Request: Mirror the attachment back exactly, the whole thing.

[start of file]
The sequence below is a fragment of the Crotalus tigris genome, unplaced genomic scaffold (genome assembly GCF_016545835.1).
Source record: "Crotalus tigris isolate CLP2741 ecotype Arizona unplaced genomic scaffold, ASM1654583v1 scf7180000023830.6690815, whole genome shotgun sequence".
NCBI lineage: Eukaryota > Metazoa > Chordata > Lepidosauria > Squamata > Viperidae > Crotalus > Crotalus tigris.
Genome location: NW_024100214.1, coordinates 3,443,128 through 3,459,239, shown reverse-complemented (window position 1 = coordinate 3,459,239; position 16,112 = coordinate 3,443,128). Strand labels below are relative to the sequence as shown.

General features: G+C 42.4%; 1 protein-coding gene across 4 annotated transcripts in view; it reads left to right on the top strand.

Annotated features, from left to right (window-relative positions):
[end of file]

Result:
The sequence below is a fragment of the Crotalus tigris genome, unplaced genomic scaffold (genome assembly GCF_016545835.1).
Source record: "Crotalus tigris isolate CLP2741 ecotype Arizona unplaced genomic scaffold, ASM1654583v1 scf7180000023830.6690815, whole genome shotgun sequence".
NCBI lineage: Eukaryota > Metazoa > Chordata > Lepidosauria > Squamata > Viperidae > Crotalus > Crotalus tigris.
Genome location: NW_024100214.1, coordinates 3,443,128 through 3,459,239, shown reverse-complemented (window position 1 = coordinate 3,459,239; position 16,112 = coordinate 3,443,128). Strand labels below are relative to the sequence as shown.

General features: G+C 42.4%; 1 protein-coding gene across 4 annotated transcripts in view; it reads left to right on the top strand.

Annotated features, from left to right (window-relative positions):